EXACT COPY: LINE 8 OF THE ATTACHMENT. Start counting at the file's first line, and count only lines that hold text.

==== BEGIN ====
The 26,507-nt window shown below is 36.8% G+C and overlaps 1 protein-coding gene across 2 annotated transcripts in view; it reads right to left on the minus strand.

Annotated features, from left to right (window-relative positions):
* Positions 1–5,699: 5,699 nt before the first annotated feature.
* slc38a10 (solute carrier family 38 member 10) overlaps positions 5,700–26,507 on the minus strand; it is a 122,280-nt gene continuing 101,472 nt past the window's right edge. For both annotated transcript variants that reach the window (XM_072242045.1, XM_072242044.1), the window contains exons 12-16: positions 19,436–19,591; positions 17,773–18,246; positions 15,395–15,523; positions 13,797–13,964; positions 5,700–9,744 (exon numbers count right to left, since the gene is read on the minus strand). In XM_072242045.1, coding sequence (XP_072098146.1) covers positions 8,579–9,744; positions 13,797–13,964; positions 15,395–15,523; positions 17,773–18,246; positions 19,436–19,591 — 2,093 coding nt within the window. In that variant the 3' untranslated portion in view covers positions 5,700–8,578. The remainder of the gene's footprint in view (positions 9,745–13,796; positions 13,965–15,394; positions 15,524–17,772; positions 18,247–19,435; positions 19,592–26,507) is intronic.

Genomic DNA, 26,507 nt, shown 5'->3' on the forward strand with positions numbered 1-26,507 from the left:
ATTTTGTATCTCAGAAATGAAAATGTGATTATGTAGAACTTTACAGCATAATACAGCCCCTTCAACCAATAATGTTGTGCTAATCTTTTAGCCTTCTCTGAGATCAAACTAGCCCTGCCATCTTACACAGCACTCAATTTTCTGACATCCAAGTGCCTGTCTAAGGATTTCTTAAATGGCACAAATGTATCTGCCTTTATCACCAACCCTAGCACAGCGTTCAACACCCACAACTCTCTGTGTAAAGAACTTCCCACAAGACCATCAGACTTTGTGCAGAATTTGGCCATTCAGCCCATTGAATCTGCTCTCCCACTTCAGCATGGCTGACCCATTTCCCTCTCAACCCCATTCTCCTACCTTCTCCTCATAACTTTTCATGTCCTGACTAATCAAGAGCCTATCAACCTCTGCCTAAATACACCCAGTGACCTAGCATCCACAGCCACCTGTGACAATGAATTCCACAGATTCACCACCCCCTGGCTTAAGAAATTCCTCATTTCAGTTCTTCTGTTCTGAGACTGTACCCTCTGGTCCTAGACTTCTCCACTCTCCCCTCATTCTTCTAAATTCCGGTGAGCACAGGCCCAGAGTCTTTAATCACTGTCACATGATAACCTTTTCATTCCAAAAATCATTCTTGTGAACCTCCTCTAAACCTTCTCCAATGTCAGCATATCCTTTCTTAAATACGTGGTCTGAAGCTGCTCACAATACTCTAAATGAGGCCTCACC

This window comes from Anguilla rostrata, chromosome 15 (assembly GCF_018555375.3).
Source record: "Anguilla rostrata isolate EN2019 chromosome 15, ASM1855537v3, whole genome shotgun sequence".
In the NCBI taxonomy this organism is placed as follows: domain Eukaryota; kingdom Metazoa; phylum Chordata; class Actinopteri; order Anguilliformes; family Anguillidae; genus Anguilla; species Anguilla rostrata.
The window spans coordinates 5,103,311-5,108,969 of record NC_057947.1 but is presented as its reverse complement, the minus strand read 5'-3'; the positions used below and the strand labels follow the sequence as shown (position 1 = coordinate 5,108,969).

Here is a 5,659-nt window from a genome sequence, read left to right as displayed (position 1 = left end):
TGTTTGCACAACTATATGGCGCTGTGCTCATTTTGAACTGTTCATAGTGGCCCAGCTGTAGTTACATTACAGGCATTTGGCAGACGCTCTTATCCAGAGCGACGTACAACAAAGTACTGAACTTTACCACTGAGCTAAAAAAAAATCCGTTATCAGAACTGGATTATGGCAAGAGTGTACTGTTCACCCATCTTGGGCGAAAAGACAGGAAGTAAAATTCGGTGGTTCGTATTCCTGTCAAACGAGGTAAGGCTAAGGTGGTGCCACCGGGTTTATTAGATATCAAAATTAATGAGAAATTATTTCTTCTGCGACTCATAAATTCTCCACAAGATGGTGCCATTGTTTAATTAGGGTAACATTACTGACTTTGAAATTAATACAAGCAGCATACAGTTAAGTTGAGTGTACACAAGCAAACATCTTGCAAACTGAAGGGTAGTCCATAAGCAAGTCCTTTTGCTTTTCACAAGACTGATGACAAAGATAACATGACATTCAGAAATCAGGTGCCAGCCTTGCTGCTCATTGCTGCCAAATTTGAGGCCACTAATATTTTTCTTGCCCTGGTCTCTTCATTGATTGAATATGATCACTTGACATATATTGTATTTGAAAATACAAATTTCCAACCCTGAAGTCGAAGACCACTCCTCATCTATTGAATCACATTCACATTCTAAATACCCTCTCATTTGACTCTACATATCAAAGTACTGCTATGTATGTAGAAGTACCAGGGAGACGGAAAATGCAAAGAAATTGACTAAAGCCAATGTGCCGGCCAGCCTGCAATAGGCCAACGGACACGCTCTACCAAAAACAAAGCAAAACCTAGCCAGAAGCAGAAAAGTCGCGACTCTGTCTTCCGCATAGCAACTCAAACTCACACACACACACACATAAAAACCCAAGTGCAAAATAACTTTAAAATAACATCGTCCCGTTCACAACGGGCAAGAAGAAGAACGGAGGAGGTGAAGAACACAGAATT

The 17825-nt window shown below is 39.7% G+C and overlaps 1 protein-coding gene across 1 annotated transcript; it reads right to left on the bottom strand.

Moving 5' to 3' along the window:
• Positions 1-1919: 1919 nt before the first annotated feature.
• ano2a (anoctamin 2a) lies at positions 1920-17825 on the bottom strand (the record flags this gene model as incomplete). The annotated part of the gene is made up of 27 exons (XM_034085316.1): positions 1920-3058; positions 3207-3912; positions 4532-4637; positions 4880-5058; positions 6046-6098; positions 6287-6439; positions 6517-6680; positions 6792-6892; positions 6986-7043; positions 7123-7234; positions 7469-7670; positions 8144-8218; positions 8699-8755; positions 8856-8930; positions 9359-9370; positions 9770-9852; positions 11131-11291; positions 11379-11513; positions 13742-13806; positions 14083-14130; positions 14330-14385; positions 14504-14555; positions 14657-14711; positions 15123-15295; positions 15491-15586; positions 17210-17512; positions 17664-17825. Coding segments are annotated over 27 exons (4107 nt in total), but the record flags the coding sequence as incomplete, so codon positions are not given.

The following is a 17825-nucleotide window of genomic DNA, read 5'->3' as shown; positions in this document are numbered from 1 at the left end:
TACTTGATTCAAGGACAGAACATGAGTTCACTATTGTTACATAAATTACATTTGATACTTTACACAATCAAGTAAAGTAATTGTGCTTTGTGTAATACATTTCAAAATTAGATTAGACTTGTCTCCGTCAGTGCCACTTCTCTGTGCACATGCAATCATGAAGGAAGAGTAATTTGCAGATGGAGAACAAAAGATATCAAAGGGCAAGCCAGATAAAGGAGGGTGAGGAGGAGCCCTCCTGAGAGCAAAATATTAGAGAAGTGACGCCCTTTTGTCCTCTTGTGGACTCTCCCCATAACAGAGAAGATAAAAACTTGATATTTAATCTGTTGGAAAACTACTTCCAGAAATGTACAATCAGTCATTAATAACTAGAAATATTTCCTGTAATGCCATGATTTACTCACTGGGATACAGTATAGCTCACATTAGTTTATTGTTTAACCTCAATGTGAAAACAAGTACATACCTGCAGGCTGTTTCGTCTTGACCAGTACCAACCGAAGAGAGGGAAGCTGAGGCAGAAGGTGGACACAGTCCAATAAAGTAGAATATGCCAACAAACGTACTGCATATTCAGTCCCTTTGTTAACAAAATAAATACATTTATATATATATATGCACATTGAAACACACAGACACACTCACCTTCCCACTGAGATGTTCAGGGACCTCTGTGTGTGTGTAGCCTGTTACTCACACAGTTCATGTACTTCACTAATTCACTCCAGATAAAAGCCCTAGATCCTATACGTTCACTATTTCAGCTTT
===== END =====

Source record: "Anguilla rostrata isolate EN2019 chromosome 15, ASM1855537v3, whole genome shotgun sequence".